The sweat dripped into my eyes, burning them closed when I heard a high-pitched ping. The hoe had struck something. Slowly, I lowered onto my knees to dig with my hands, a posture I had assumed several times that day when the rocks proved too big for my simple tool. I pulled on the hard dirt form, but it did not budge. I started to excavate down its side and was surprised by its depth. Whatever it was, it was round, long, and thin, like a cylinder. I tugged again. Suddenly loosened, I found myself on my back clutching the object with a large, hairy, black spider crawling up my arm. I screamed, brushing the black bug with my glove while the dirt-encrusted object rolled across the cleared patch to rest under a withered mum plant.

The back door opened, and Mrs. McKenzie was standing over me, hat in hand, critically eyeing the situation.

“You all right?”

“Sure.” My voice struggled to be strong as I tried to brush away my embarrassment with the dust covering me. I lied, “I slipped.”

Her expression didn’t change as she looked around. “Well you’ve done quite a bit for now. More than I expected. Why don’t you just call it a day and get a fresh start tomorrow. Sun will be cooler and ground a bit softer.”

Wiping the sweat from my forehead, I left a streak of mud that caked on my face. Shifting, I prepared myself to tell her there would be no tomorrow. I was sorry, but this was really not the job for me.

“Look at you,” she slapped her hip, bracelets jangling, and cackled with glee. “Damn if you don’t remind me of me. Jake McKenzie would have taken a shine to you. Yep, I’ve made a good choice.” She coaxed me toward the door. “Now run on in and clean up before you head out. Don’t fret. This yard isn’t going anywhere.”

A mirror is a bad liar. I looked like hell. Dirt clung to the sweat that pressed damp brown curls against my forehead and down my neck. My face was a shade darker with its new coat of dust. I could barely lift my arms. The cool water made my blisters tingle and burn.

A feeling of complete helplessness and failure overtook me as I watched a single tear clear a path down my cheek. I could not return. I must tell Mrs. McKenzie immediately.

Gathering my strength, I emerged from my wash. It was only one day’s work. It would mean nothing to her. She would understand, see my weakness, and dismiss me.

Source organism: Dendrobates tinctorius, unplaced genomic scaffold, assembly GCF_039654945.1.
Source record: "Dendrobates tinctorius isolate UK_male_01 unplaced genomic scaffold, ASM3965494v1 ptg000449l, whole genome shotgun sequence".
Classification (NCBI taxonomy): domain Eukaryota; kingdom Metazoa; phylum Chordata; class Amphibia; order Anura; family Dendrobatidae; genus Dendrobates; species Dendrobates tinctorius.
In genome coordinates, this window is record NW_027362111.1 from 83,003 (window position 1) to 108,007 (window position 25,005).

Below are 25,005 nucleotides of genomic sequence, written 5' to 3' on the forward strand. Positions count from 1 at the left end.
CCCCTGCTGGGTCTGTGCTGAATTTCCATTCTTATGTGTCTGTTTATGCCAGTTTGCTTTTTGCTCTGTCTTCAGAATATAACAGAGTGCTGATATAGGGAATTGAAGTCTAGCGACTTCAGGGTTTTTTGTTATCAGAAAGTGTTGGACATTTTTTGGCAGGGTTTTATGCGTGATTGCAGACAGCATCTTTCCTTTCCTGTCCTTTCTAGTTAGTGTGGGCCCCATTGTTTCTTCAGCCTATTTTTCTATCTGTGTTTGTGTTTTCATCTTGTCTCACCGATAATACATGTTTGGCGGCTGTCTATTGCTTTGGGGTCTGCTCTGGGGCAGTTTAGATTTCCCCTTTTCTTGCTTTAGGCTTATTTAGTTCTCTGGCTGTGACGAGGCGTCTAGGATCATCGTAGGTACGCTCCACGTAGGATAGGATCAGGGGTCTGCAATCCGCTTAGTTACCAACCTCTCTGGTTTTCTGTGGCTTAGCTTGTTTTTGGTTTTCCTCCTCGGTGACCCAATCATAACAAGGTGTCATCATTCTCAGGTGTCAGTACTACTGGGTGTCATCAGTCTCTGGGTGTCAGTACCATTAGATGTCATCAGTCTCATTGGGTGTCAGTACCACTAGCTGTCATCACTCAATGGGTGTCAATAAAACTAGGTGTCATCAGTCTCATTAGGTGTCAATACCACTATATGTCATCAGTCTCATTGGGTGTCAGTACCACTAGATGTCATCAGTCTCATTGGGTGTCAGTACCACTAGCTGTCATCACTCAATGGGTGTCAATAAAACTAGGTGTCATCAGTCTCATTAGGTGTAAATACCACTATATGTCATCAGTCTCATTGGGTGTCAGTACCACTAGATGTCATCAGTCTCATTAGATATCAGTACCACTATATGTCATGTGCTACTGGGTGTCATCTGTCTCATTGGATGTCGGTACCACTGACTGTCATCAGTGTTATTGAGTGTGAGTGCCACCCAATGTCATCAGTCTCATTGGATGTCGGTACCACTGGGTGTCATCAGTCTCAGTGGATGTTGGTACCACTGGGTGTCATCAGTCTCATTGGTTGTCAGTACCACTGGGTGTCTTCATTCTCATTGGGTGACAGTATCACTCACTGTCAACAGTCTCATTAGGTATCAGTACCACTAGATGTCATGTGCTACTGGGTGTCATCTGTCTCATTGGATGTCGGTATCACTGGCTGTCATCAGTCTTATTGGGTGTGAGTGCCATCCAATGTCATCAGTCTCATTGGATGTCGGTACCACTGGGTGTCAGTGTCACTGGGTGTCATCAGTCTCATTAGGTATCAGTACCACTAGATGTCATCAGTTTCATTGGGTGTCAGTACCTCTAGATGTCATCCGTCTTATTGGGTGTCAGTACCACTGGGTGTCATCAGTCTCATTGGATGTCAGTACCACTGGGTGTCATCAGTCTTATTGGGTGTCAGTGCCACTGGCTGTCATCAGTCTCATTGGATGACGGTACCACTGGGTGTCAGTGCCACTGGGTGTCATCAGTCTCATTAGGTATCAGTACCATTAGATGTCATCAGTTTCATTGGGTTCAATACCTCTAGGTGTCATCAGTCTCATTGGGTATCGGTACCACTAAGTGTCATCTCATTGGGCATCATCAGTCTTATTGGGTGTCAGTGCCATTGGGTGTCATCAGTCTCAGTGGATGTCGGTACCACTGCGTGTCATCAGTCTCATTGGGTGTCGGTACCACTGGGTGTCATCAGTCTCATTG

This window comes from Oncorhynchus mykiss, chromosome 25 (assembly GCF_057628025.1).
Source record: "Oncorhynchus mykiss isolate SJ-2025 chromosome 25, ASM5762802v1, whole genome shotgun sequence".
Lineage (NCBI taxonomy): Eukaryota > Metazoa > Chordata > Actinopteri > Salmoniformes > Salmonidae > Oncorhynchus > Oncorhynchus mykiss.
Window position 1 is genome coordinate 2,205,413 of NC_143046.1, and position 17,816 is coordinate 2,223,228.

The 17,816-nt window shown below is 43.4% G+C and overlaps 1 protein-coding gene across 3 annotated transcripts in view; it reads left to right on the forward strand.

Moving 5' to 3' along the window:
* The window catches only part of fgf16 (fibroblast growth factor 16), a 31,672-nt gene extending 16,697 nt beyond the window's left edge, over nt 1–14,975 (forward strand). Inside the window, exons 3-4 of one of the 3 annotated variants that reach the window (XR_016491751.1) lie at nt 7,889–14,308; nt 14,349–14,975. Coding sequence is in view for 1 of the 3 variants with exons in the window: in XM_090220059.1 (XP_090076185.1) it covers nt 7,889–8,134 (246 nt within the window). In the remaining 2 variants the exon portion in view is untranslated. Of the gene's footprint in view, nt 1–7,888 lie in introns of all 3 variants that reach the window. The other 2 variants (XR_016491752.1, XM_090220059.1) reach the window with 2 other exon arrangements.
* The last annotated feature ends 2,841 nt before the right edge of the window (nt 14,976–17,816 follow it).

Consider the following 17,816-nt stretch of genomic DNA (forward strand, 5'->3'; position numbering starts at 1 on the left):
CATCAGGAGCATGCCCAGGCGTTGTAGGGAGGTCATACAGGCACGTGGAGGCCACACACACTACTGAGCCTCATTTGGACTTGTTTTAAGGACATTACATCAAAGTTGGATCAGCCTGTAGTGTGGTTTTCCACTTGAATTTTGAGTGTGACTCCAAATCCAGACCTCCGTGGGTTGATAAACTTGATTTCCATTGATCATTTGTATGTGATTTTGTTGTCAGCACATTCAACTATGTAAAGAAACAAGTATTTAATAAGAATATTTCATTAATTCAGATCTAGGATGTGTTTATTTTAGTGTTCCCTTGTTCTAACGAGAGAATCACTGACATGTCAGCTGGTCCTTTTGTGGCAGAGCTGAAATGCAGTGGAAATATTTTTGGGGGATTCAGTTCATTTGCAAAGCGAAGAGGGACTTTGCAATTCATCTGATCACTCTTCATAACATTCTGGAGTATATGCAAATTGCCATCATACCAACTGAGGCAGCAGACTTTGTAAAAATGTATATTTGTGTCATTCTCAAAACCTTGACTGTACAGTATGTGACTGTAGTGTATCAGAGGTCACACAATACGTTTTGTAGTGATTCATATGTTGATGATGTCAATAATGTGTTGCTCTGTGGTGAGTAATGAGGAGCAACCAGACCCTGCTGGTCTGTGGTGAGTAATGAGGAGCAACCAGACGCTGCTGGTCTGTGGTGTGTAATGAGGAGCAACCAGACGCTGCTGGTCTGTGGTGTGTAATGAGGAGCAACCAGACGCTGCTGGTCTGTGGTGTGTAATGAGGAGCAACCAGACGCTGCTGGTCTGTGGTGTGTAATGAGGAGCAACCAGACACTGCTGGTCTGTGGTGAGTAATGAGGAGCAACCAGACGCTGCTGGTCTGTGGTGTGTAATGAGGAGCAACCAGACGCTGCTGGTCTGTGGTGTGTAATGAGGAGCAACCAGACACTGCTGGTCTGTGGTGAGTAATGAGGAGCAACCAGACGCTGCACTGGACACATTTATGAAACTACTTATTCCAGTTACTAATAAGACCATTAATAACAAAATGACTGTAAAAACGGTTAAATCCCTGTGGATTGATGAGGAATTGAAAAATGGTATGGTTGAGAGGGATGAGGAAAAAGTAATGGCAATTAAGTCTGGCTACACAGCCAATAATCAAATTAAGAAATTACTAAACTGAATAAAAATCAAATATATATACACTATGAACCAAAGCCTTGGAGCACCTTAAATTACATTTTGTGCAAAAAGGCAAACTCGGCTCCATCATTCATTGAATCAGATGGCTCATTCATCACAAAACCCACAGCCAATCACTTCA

The big-brimmed hat could not hide the twinkle in those incredibly blue eyes. She rocked forward onto her toes. “You’ve done a fine job. Just fine. Now run on home and get some rest. We have a big day ahead of us tomorrow.” Her hand waved through the air, bringing her words with it, “You’ve given me a gift. You’ve breathed new life into these old bones of mine, and I’m very grateful.”

I looked at her smile and the practiced speech disappeared into jumbled words, “Yes, but I—”

“No, Jean. You’ve taken this job, and you’re doing fine. We’ll go slower tomorrow.”

Her happiness tore into my guilt. I had taken the job and now was going to let her down. I could work one more day I reasoned.

“All right,” my shoulders sagged as I gave in. “See you tomorrow.” I started down the path toward the road. As I worked my legs past the partially exposed patch, I noticed the tools were gone and so was the dirt-encrusted cylinder-shaped object.

“You do good work,” her words followed me. “We would have welcomed you on board. Now there’s a job I think you would have loved. I did. And you would have had a hell of a lot more fun than teaching. A lot more dangerous too. But exciting.”

I turned back to look at her, the big brim shadowed her expression. But nothing could have prepared me for what came next.

“You see, my dear Jean,” her voice was low and calculating, “rum running was the highlight of my life.”

She turned and was gone before my mind digested the full meaning of her words.


Chapter 1, pages 12 and 13


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